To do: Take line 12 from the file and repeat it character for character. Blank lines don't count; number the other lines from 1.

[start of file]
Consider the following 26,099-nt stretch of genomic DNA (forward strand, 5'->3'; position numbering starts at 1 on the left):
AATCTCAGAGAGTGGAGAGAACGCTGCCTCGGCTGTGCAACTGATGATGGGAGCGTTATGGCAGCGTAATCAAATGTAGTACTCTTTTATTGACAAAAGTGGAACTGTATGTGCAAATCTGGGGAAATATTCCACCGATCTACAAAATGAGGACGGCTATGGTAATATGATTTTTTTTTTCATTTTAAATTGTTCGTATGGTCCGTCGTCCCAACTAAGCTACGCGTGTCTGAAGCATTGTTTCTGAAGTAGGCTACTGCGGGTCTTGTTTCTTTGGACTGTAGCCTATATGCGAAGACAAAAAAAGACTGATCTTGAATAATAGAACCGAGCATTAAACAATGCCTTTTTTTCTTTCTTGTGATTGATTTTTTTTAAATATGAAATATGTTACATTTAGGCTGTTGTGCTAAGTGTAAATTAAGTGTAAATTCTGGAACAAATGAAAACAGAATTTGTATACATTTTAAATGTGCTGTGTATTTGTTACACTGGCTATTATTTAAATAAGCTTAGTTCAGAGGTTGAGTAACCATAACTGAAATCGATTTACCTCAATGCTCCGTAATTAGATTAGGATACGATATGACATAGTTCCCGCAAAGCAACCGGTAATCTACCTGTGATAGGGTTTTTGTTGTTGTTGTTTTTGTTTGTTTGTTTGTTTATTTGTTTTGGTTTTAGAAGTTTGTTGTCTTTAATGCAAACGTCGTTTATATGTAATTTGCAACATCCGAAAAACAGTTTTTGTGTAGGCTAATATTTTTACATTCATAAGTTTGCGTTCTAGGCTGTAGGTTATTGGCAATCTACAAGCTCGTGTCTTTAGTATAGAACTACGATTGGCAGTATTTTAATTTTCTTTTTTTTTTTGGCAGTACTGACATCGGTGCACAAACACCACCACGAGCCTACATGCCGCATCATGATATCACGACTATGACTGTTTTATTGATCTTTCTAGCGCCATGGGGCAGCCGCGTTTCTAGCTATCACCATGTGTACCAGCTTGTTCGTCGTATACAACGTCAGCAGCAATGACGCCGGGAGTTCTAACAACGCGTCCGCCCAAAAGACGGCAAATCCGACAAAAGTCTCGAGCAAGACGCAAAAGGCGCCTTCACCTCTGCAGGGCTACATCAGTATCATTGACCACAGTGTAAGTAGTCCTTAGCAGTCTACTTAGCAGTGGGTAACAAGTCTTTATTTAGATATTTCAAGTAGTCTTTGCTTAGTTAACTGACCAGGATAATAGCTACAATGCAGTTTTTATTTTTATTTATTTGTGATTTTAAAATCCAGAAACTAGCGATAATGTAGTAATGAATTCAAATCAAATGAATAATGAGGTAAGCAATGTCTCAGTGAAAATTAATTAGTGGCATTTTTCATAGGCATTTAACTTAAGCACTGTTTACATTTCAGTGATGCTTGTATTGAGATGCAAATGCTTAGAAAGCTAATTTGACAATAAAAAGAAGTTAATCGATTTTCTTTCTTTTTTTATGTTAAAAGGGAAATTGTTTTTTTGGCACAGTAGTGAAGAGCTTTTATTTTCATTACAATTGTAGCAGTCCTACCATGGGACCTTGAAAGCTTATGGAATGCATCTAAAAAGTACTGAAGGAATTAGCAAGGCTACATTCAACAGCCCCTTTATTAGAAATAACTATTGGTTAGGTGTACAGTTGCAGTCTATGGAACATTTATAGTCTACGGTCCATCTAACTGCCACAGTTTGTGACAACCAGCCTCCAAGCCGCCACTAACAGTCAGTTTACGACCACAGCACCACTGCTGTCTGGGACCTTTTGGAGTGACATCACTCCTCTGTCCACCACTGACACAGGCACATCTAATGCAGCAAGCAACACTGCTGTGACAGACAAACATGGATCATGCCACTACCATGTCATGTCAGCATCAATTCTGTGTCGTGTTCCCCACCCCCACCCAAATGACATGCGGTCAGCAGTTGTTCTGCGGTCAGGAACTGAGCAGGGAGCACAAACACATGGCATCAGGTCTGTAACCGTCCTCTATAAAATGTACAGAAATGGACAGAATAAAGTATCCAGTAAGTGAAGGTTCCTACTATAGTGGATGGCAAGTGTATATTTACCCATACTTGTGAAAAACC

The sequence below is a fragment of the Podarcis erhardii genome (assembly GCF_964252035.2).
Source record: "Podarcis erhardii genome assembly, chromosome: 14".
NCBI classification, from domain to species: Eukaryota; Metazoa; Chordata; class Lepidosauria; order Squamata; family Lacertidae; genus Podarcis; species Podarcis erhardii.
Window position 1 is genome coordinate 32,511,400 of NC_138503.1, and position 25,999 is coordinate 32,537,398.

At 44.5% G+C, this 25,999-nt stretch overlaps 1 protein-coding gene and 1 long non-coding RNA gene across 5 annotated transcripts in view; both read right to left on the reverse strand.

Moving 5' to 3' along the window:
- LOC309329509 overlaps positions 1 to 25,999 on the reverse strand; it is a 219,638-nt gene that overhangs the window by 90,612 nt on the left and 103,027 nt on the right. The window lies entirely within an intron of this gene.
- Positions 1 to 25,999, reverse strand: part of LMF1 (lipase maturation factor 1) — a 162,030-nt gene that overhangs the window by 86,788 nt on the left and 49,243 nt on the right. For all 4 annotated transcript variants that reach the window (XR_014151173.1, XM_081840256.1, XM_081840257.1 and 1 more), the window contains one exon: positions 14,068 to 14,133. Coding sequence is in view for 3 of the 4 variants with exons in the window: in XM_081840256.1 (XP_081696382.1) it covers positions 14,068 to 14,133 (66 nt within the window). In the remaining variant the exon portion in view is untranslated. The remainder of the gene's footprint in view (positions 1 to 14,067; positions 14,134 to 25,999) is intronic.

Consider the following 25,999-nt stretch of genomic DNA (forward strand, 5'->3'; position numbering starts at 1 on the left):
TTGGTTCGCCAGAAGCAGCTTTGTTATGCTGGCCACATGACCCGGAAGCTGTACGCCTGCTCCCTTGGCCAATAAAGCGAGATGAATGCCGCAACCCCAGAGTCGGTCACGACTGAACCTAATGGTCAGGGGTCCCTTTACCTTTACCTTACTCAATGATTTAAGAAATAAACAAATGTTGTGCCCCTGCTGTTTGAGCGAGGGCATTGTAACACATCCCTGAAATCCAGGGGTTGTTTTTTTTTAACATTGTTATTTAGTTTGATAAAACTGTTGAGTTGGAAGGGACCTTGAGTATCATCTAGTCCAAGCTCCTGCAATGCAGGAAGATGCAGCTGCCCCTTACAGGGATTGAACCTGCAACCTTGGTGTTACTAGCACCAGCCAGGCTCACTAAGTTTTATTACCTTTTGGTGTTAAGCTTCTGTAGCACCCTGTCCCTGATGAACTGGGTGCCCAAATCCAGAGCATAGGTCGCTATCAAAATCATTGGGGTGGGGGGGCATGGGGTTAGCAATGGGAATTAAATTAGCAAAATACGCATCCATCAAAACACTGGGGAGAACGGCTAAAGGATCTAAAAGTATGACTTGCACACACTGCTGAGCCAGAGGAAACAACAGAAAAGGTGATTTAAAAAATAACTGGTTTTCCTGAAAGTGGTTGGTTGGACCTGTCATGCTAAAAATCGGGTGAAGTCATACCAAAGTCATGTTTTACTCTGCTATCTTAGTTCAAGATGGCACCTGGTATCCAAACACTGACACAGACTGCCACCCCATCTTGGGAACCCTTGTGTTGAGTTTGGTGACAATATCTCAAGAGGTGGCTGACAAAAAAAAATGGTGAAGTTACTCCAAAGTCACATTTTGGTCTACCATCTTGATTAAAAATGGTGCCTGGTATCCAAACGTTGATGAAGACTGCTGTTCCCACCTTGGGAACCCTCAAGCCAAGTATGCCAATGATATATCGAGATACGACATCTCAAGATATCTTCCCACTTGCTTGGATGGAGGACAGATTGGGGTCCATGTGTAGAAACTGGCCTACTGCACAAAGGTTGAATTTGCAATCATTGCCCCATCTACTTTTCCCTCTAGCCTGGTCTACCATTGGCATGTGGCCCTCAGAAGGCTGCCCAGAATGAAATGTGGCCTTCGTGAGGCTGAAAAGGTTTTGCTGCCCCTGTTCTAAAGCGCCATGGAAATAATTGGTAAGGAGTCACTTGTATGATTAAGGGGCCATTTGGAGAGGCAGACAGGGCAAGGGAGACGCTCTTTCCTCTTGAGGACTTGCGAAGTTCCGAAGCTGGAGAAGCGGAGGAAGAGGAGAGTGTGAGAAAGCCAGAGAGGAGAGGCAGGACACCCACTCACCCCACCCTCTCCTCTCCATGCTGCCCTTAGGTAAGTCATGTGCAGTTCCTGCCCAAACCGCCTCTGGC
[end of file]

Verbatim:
TTGGTTCGCCAGAAGCAGCTTTGTTATGCTGGCCACATGACCCGGAAGCTGTACGCCTGCTCCCTTGGCCAATAAAGCGAGATGAATGCCGCAACCCCAGAGTCGGTCACGACTGAACCTAATGGTCAGGGGTCCCTTTACCTTTACCTTACTCAATGATTTAAGAAATAAACAAATGTTGTGCCCCTGCTGTTTGAGCGAGGGCATTGTAACACATCCCTGAAATCCAGGGGTTGTTTTTTTTTAACATTGTTATTTAGTTTGATAAAACTGTTGAGTTGGAAGGGACCTTGAGTATCATCTAGTCCAAGCTCCTGCAATGCAGGAAGATGCAGCTGCCCCTTACAGGGATTGAACCTGCAACCTTGGTGTTACTAGCACCAGCCAGGCTCACTAAGTTTTATTACCTTTTGGTGTTAAGCTTCTGTAGCACCCTGTCCCTGATGAACTGGGTGCCCAAATCCAGAGCATAGGTCGCTATCAAAATCATTGGGGTGGGGGGGCATGGGGTTAGCAATGGGAATTAAATTAGCAAAATACGCATCCATCAAAACACTGGGGAGAACGGCTAAAGGATCTAAAAGTATGACTTGCACACACTGCTGAGCCAGAGGAAACAACAGAAAAGGTGATTTAAAAAATAACTGGTTTTCCTGAAAGTGGTTGGTTGGACCTGTCATGCTAAAAATCGGGTGAAGTCATACCAAAGTCATGTTTTACTCTGCTATCTTAGTTCAAGATGGCACCTGGTATCCAAACACTGACACAGACTGCCACCCCATCTTGGGAACCCTTGTGTTGAGTTTGGTGACAATATCTCAAGAGGTGGCTGACAAAAAAAAATGGTGAAGTTACTCCAAAGTCACATTTTGGTCTACCATCTTGATTAAAAATGGTGCCTGGTATCCAAACGTTGATGAAGACTGCTGTTCCCACCTTGGGAACCCTCAAGCCAAGTATGCCAATGATATATCGAGATACGACATCTCAAGATATCTTCCCACTTGCTTGGATGGAGGACAGATTGGGGTCCATGTGTAGAAACTGGCCTACTGCACAAAGGTTGAATTTGCAATCATTGCCCCATCTACTTTTCCCTCTAGCCTGGTCTACCATTGGCATGTGGCCCTCAGAAGGCTGCCCAGAATGAAATGTGGCCTTCGTGAGGCTGAAAAGGTTTTGCTGCCCCTGTTCTAAAGCGCCATGGAAATAATTGGTAAGGAGTCACTTGTATGATTAAGGGGCCATTTGGAGAGGCAGACAGGGCAAGGGAGACGCTCTTTCCTCTTGAGGACTTGCGAAGTTCCGAAGCTGGAGAAGCGGAGGAAGAGGAGAGTGTGAGAAAGCCAGAGAGGAGAGGCAGGACACCCACTCACCCCACCCTCTCCTCTCCATGCTGCCCTTAGGTAAGTCATGTGCAGTTCCTGCCCAAACCGCCTCTGGC